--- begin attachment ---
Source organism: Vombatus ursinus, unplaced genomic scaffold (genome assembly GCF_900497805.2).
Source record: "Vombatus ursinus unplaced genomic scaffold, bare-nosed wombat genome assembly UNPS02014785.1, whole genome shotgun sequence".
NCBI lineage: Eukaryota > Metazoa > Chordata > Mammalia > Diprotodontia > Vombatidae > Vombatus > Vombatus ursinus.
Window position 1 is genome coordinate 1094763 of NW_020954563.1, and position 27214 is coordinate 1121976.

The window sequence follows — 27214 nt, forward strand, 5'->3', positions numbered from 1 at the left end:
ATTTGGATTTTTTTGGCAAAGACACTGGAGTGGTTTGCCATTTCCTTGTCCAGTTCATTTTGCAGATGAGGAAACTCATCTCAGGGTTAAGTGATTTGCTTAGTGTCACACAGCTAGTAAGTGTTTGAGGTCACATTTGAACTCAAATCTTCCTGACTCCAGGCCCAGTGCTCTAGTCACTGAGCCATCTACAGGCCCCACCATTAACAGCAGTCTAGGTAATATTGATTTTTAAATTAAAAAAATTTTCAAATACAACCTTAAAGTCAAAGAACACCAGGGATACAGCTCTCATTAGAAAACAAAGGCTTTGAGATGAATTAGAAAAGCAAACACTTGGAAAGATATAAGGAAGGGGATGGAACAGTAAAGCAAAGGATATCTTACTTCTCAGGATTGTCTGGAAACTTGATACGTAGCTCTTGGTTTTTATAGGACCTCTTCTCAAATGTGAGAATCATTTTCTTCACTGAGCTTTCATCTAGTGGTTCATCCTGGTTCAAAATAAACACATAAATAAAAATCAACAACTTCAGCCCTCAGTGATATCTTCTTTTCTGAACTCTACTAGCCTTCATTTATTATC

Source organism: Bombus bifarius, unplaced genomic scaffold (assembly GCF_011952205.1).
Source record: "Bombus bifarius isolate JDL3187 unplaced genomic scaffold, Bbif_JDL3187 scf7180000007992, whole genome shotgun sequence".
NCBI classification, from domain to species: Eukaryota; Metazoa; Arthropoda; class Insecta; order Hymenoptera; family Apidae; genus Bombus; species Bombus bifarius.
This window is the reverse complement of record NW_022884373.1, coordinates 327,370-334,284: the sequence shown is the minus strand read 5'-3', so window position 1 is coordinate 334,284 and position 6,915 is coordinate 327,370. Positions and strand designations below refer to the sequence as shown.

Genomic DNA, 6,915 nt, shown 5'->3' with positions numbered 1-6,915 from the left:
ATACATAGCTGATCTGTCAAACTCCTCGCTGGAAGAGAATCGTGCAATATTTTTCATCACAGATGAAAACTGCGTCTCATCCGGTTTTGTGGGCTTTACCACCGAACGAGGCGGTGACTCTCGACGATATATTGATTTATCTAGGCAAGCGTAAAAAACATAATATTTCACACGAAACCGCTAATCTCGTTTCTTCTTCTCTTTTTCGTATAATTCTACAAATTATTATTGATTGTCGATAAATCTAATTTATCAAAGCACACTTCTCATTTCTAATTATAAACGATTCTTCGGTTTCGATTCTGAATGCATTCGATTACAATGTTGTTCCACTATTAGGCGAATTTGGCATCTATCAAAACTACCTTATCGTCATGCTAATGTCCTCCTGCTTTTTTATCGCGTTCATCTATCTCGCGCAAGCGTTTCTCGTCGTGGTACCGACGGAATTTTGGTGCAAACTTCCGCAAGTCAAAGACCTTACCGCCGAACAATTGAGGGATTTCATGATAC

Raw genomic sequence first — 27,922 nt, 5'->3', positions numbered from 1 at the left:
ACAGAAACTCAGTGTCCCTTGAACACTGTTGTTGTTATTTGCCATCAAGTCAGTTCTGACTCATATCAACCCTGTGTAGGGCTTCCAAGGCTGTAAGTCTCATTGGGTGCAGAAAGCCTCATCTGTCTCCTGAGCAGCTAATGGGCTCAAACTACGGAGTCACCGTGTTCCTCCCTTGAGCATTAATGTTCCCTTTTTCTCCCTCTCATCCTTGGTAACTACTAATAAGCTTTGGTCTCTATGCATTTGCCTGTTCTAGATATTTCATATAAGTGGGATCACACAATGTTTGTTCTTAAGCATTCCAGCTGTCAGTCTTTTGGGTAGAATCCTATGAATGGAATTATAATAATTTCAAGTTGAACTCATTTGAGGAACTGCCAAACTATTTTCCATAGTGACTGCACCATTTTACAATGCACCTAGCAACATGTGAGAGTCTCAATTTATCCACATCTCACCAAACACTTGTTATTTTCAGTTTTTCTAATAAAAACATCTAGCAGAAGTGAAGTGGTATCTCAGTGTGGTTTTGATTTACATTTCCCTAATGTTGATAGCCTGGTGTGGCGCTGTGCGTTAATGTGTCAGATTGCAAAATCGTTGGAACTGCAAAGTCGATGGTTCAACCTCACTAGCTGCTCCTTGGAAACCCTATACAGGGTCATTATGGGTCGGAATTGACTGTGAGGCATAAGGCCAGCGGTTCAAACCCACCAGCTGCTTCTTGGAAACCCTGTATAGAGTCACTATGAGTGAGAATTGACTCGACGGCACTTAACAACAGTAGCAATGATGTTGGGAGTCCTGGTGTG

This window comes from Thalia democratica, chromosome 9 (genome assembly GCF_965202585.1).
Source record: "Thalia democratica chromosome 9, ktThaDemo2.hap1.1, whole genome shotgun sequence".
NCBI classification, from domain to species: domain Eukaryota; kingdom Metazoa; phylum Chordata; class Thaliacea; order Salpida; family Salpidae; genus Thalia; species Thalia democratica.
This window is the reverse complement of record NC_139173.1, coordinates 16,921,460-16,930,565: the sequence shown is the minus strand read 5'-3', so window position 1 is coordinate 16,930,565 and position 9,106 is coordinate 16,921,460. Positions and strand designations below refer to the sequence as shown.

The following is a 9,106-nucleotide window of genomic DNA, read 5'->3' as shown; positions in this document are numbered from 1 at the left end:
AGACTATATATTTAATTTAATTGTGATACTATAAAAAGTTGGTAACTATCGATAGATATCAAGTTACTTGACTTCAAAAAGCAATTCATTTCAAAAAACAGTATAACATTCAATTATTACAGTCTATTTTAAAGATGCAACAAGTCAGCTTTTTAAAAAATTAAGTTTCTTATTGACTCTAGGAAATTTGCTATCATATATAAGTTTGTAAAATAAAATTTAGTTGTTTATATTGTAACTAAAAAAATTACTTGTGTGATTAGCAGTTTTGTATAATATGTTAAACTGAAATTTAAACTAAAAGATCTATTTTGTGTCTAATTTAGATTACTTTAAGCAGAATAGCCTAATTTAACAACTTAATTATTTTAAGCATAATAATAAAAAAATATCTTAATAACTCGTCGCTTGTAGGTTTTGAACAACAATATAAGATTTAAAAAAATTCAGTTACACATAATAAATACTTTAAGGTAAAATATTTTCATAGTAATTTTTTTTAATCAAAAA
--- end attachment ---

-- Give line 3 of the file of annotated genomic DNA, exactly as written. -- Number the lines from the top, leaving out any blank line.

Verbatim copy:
NCBI lineage: Eukaryota > Metazoa > Chordata > Mammalia > Diprotodontia > Vombatidae > Vombatus > Vombatus ursinus.